By Cyril Bambrick


The year 2004 was the 500th anniversary of the French Presence in Newfoundland. It was also the 400th anniversary of the founding of Acadia.  As well, this year marked the 100th anniversary of the end of French fishing rights on what we call the French Shore in Newfoundland.  This article is a very brief overview of the life of a man who had a profound influence upon the history of  both Plaisance and Acadia.  Brouillan, who was born in France,  was first posted as governor to Plaisance and later on to Acadia. 

 In 1662 the French founded the royal colony of Plaisance in order to maintain control of their fishery and to prevent English expansion into what they considered to be their sphere of influence.  Throughout much of its existence the colony struggled to survive. One man who did much to boost French fortunes in Newfoundland was Jacques François Mombeton de Brouillan.

When Brouillan arrived in Plaisance in the summer of 1691, he found the colony in a deplorable state.  In the previous two years, the colony was attacked by English privateers and suffered an uprising by the Basques.  Brouillan set himself to the task of repairing and building new fortifications.  He began the construction of Fort Louis in 1691, the Gaillardin on the mountain overlooking Fort Louis in 1692, and Fort Royal in 1693.  Other gun emplacements and batteries were constructed as well.  In 1692 the English attacked the colony and, in 1693, threatened to attack again.  However, Brouillan successfully defended the colony and in 1696 he participated in the attacks against the English. In 1697 he returned to France for personal and health reasons and stayed there until he was appointed governor of Acadia, after the death of Robinau de Villebon in July, 1700.  

In May, 1701, Brouillan arrived in Acadia with 40 soldiers and munitions.  He immediately visited several areas in order to assess the state of the colony - Chibouctou (Halifax, N.S.), Port-Royal (Annapolis Royal, N.S.), and Les Mines (Grand Pré).  There were rumours of war and Brouillan prepared plans for the defence of the colony.  He convinced the inhabitants of Les Mines to open a route to Port-Royal, in order to help the town in case of attack.  He persuaded the inhabitants of Port-Royal to build a fort and he built quarters for the soldiers and organized the settlers into a militia.  That summer Brouillan sent a report back to officials in France detailing the state of the colony and its resources.  Even though the fur trade and agriculture were the mainstays of the Acadian economy, Brouillan suggested that fishing could become the main industry of Acadia. He offered to build chaloupes and asked for rope to make nets.  He also suggested that fishermen be brought in from Placentia to teach the Acadians how to fish.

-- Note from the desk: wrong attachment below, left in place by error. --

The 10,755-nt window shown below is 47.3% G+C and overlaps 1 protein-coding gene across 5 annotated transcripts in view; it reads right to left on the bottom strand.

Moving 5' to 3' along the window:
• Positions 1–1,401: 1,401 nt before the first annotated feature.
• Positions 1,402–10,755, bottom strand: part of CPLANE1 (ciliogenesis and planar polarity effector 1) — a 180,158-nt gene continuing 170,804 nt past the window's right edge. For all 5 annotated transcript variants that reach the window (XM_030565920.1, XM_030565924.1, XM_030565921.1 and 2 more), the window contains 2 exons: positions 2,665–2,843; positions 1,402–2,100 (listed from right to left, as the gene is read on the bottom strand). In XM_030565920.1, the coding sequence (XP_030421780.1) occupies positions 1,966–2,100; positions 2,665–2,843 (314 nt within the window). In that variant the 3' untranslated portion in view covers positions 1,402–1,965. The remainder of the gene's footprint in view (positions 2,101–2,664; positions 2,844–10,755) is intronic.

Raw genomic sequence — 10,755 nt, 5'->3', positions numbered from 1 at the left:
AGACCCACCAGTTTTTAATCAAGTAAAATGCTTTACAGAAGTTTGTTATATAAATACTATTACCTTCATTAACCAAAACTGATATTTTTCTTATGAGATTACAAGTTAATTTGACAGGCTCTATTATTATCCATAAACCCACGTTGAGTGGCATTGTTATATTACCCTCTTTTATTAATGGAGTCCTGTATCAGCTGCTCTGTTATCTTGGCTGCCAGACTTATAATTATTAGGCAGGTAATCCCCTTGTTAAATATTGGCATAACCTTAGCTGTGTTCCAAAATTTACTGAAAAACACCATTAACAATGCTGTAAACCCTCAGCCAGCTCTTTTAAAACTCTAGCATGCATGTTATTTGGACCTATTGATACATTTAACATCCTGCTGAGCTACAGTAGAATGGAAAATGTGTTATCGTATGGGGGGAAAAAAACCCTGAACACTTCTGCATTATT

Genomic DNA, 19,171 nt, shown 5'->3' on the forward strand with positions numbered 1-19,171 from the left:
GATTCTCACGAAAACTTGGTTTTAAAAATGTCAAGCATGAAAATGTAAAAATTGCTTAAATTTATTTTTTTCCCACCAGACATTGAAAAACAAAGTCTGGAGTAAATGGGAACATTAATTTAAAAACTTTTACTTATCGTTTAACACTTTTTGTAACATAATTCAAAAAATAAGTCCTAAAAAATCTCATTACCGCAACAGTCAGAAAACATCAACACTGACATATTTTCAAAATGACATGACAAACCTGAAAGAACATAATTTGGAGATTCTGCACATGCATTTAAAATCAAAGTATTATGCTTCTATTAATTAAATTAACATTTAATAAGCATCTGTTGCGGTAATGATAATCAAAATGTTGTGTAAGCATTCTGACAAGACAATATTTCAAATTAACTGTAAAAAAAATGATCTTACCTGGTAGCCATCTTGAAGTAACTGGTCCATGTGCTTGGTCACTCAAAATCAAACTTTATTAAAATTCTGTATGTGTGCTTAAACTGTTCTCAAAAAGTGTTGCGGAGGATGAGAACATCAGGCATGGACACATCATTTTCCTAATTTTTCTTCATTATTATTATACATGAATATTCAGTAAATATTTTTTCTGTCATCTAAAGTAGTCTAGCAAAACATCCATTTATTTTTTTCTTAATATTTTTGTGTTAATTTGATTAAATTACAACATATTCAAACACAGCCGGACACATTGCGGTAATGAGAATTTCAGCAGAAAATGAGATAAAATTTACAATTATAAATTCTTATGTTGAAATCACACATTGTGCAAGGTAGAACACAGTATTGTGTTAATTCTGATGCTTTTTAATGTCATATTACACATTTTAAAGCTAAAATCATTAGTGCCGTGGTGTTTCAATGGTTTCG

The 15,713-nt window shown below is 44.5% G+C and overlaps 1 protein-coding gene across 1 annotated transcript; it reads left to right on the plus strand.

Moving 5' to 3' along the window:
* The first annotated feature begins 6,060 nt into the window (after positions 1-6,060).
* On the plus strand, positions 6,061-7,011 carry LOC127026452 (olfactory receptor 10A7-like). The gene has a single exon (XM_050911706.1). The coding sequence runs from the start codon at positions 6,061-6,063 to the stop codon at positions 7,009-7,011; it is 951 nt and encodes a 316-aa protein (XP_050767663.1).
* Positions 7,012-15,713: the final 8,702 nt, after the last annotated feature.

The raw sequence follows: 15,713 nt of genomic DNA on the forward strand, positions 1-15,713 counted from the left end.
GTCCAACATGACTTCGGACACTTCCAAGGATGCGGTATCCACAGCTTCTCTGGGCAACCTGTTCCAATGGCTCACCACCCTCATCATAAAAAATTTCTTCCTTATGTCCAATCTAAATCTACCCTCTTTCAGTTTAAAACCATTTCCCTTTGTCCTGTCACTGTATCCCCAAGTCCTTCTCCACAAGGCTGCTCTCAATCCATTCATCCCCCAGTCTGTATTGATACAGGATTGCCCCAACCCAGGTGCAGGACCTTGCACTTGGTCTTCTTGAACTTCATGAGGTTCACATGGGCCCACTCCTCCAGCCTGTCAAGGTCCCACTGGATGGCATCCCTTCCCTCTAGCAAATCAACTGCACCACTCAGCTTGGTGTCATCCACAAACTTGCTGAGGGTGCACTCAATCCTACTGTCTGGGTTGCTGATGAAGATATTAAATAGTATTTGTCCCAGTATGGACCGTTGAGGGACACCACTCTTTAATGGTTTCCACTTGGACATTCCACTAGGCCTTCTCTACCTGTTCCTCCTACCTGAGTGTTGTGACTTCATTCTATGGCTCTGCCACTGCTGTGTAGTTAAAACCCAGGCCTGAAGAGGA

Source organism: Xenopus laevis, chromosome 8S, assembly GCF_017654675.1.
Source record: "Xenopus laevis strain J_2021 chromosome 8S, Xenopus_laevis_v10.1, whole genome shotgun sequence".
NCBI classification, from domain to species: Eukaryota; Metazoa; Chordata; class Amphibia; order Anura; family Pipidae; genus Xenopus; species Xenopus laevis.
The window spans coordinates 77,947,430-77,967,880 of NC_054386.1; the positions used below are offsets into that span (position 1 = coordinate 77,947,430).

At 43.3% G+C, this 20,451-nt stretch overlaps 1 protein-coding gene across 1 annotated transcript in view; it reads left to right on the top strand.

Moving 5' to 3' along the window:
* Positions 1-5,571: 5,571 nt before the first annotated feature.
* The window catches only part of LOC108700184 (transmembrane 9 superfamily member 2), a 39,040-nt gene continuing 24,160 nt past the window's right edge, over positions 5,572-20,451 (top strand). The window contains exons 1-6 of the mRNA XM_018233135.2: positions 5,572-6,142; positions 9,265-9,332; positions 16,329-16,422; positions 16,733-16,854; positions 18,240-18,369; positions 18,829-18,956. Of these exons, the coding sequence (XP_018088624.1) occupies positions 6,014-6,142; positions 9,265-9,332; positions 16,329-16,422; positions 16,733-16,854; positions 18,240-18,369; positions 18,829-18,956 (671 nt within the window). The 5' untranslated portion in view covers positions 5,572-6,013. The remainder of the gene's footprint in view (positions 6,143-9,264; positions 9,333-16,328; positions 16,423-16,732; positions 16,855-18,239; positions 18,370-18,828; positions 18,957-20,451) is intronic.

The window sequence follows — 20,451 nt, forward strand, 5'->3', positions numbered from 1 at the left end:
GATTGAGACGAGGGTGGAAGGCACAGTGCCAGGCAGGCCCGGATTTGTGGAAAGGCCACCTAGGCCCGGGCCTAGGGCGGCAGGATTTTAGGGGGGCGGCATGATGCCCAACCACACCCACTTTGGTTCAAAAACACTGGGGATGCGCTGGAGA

Rumours of war became fact when the War of Spanish Succession broke out on 15 May, 1702.  Port-Royal was not immediately attacked and the delay gave Brouillan time to complete the planned fortifications.  By 1704, the fort was built and contained a garrison of 200 soldiers.  Brouillan also formed the colonists into six militia companies and had barks, a limekiln, a mill, and a frigate constructed.

In May, 1704, a force from New England commanded by Benjamin Church sailed from Boston with orders to attack French settlements in Passamaquody Bay, and Pentagoet [now part of Maine, it was then part of Acadia].  French sources state that the English burned some houses, took prisoners, and broke dykes which flooded lands under cultivation.  The main force also attempted landing operations at Port-Royal, but Brouillan sent parties of soldiers, Indians, and settlers to maintain defensive fire along the banks of the river.  After 18 days, the Massachusetts commander, Benjamin Church, decided to return to Boston.

Later that year Brouillan was in France to answer to charges of corruption and cruelty.  He was cleared of several charges but was rebuked by the court for some of his activities.  However, Brouillan retained the favour of the court because of his courage, his success in defending French interests, and his effectiveness as governor of both Plaisance and Acadia.  In his final years the governor was plagued with health problems.  He died in Chedabouctou on September 22, 1705, and his heart was taken to Port-Royal, where it was buried.